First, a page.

The Ratio

Today in news that could affect public perception of the big tech platforms.

Trending up: Microsoft released a new tool that scans online chats for people seeking to sexually exploit children. It’s part of a broader push by the tech industry to crack down on the dangers facing kids online, amid pressure from lawmakers.

Trending down: Anti-vaxxers continue to circumvent Facebook’s ban against ads that contain vaccine misinformation. “Facebook does not have a policy that bans advertising on the basis that it expresses opposition to vaccines,” a Facebook spokesperson said. OK!


⭐ House lawmakers introduced a new bill that would give parents the right to delete data that companies have collected about their children and extend the Children’s Online Privacy Protection Act to older minors. The Verge’s Makena Kelly explains the significance:

The bill would make big updates to the law that’s already brought enormous changes to YouTube and TikTok and infuriated creators. In its settlement with YouTube, the FTC fined the company over $170 million and prohibited the company from running targeted ads on videos the agency could deem child-friendly. Many critics argued that this settlement didn’t go far enough, and if the PROTECT Kids Act was approved, YouTube and other online platforms would be under a lot more pressure than they already are to ensure children’s data remains safe online.

Under current law, COPPA only prohibits platforms from collecting the data of children under the age of 13. Under the PROTECT Kids Act, that age would be increased to 16. COPPA also doesn’t include precise geolocation and biometric information as part of its definition of “personal information.” This House bill would ban platforms from collecting those sensitive pieces of information from children as well. And if a parent wanted to remove their children’s data from a website, the company would have to provide some kind of delete feature for them to use.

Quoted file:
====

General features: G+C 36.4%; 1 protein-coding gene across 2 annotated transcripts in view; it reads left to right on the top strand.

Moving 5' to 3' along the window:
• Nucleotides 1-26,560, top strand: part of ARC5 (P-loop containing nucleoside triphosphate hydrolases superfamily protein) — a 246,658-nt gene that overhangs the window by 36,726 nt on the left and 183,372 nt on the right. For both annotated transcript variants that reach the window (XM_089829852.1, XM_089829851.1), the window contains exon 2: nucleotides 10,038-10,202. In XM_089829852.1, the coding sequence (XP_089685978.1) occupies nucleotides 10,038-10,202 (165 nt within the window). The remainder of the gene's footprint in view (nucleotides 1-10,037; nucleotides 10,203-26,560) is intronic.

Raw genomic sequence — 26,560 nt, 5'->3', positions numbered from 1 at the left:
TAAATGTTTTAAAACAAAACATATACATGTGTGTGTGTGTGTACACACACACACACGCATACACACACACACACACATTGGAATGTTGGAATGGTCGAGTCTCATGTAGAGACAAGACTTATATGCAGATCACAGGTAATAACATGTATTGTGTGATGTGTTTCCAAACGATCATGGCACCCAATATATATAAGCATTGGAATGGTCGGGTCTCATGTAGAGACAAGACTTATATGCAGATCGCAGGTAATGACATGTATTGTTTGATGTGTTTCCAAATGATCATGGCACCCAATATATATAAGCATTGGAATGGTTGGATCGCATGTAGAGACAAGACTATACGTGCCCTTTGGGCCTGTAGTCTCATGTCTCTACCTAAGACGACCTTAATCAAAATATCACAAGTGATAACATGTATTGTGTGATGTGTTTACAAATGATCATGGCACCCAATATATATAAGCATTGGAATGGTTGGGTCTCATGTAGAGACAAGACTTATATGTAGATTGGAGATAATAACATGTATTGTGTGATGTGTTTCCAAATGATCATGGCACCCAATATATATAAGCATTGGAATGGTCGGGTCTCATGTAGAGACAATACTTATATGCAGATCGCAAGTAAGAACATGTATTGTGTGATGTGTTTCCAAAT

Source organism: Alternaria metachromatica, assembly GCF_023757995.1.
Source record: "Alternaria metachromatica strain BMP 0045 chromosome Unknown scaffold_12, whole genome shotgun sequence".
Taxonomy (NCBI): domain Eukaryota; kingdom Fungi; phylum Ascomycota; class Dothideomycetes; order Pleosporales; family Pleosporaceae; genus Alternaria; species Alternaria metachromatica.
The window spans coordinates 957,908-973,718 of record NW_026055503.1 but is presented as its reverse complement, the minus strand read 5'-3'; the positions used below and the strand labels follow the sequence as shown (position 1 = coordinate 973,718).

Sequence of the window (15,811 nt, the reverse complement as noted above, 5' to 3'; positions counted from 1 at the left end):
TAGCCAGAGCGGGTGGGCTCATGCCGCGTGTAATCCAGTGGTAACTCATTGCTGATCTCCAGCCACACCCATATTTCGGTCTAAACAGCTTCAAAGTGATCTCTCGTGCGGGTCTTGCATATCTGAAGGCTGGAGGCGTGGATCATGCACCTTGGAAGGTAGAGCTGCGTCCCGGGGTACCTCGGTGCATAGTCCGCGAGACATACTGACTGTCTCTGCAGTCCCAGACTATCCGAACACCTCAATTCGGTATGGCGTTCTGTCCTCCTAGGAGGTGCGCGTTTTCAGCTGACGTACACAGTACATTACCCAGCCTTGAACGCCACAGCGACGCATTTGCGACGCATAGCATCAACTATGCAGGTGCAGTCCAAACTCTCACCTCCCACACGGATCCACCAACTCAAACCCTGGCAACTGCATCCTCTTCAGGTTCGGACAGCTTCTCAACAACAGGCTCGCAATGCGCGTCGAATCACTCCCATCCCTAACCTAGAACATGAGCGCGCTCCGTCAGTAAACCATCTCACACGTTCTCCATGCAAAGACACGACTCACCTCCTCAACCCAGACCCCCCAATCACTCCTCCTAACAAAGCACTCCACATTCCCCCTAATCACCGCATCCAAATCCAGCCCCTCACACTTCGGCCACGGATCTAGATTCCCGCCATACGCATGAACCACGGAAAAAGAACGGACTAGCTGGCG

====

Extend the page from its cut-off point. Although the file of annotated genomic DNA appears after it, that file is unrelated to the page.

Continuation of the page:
Here are 10 things tech platforms can do to create more election security before November. The list, which includes contributions from Facebook co-founder Chris Hughes, offers a refreshingly concrete take on the ongoing debate over big tech and election manipulation. (John Borthwick / Medium)

Iranian teenagers are defacing US websites in protest of the Trump administration killing Soleimani. Some of the hackers say they do not work for the Iranian government. (Kevin Collier / The Verge)

A pro-Iran Instagram campaign targeted the Trump family after the funeral of Iranian general Qassem Soleimani. The campaign consisted of tagging the president’s family, especially Ivanka and Melania, in images ranging from the Iranian flag to a beheaded Donald Trump. (Jane Lytvynenko and Jeremy Singer-Vine / BuzzFeed)

Android users in the EU will soon be able to choose their default search engine from a list of four options, including Google, when setting up their new phones or tablets. The changes follow a $5 billion fine from EU regulators that found Google had used its mobile operating system to hurt rivals. (Lauren Feiner / CNBC)

Many politicians have been hesitant to create profiles on TikTok, the video looping app plagued by national security concerns. The vacuum has allowed impersonators to roam free. The problem is compounded by the fact that TikTok lacks a robust verification system, which makes identifying and taking down such accounts difficult. (Maria Jose Valero and Yueqi Yang / Bloomberg)